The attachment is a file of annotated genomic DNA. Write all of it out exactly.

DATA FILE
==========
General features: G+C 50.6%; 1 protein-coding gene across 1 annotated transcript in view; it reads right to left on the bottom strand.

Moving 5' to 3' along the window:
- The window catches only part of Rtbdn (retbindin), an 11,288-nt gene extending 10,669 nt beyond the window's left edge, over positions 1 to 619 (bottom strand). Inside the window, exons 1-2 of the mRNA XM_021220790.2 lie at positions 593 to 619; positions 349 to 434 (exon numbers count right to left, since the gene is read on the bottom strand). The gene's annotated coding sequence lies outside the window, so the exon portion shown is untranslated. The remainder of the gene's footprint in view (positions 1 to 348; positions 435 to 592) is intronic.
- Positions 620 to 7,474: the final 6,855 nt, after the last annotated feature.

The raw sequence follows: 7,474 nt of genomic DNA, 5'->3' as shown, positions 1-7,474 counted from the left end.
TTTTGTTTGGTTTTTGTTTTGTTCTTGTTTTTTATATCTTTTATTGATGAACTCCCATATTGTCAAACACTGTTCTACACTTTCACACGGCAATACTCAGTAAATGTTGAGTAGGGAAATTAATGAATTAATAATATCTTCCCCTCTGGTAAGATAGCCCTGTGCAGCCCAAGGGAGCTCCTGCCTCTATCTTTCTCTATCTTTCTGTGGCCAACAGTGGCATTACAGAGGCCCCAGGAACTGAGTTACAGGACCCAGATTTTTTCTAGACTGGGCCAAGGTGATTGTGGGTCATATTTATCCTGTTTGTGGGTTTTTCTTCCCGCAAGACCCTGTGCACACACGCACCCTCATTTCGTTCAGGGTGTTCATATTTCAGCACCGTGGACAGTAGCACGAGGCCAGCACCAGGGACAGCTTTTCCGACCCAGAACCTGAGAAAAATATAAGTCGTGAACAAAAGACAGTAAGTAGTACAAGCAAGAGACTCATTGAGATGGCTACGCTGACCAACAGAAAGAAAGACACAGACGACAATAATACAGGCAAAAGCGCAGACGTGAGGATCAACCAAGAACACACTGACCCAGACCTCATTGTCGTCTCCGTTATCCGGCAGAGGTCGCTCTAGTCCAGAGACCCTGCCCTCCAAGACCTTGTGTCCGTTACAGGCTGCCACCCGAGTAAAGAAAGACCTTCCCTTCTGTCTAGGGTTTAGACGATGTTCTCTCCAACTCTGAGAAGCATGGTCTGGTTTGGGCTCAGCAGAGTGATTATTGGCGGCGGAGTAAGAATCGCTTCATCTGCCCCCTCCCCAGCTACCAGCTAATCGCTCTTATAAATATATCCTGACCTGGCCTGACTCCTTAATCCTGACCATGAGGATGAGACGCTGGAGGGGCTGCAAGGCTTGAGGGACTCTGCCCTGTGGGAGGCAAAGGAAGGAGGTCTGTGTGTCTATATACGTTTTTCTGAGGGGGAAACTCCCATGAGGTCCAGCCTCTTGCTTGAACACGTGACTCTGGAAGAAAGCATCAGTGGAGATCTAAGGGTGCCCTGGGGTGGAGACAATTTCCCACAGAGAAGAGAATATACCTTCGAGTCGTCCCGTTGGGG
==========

General features: G+C 50.6%; 1 protein-coding gene across 1 annotated transcript in view; it reads right to left on the bottom strand.

Moving 5' to 3' along the window:
- The window catches only part of Rtbdn (retbindin), an 11,288-nt gene extending 10,669 nt beyond the window's left edge, over positions 1 to 619 (bottom strand). Inside the window, exons 1-2 of the mRNA XM_021220790.2 lie at positions 593 to 619; positions 349 to 434 (exon numbers count right to left, since the gene is read on the bottom strand). The gene's annotated coding sequence lies outside the window, so the exon portion shown is untranslated. The remainder of the gene's footprint in view (positions 1 to 348; positions 435 to 592) is intronic.
- Positions 620 to 7,474: the final 6,855 nt, after the last annotated feature.

The raw sequence follows: 7,474 nt of genomic DNA, 5'->3' as shown, positions 1-7,474 counted from the left end.
TTTTGTTTGGTTTTTGTTTTGTTCTTGTTTTTTATATCTTTTATTGATGAACTCCCATATTGTCAAACACTGTTCTACACTTTCACACGGCAATACTCAGTAAATGTTGAGTAGGGAAATTAATGAATTAATAATATCTTCCCCTCTGGTAAGATAGCCCTGTGCAGCCCAAGGGAGCTCCTGCCTCTATCTTTCTCTATCTTTCTGTGGCCAACAGTGGCATTACAGAGGCCCCAGGAACTGAGTTACAGGACCCAGATTTTTTCTAGACTGGGCCAAGGTGATTGTGGGTCATATTTATCCTGTTTGTGGGTTTTTCTTCCCGCAAGACCCTGTGCACACACGCACCCTCATTTCGTTCAGGGTGTTCATATTTCAGCACCGTGGACAGTAGCACGAGGCCAGCACCAGGGACAGCTTTTCCGACCCAGAACCTGAGAAAAATATAAGTCGTGAACAAAAGACAGTAAGTAGTACAAGCAAGAGACTCATTGAGATGGCTACGCTGACCAACAGAAAGAAAGACACAGACGACAATAATACAGGCAAAAGCGCAGACGTGAGGATCAACCAAGAACACACTGACCCAGACCTCATTGTCGTCTCCGTTATCCGGCAGAGGTCGCTCTAGTCCAGAGACCCTGCCCTCCAAGACCTTGTGTCCGTTACAGGCTGCCACCCGAGTAAAGAAAGACCTTCCCTTCTGTCTAGGGTTTAGACGATGTTCTCTCCAACTCTGAGAAGCATGGTCTGGTTTGGGCTCAGCAGAGTGATTATTGGCGGCGGAGTAAGAATCGCTTCATCTGCCCCCTCCCCAGCTACCAGCTAATCGCTCTTATAAATATATCCTGACCTGGCCTGACTCCTTAATCCTGACCATGAGGATGAGACGCTGGAGGGGCTGCAAGGCTTGAGGGACTCTGCCCTGTGGGAGGCAAAGGAAGGAGGTCTGTGTGTCTATATACGTTTTTCTGAGGGGGAAACTCCCATGAGGTCCAGCCTCTTGCTTGAACACGTGACTCTGGAAGAAAGCATCAGTGGAGATCTAAGGGTGCCCTGGGGTGGAGACAATTTCCCACAGAGAAGAGAATATACCTTCGAGTCGTCCCGTTGGGG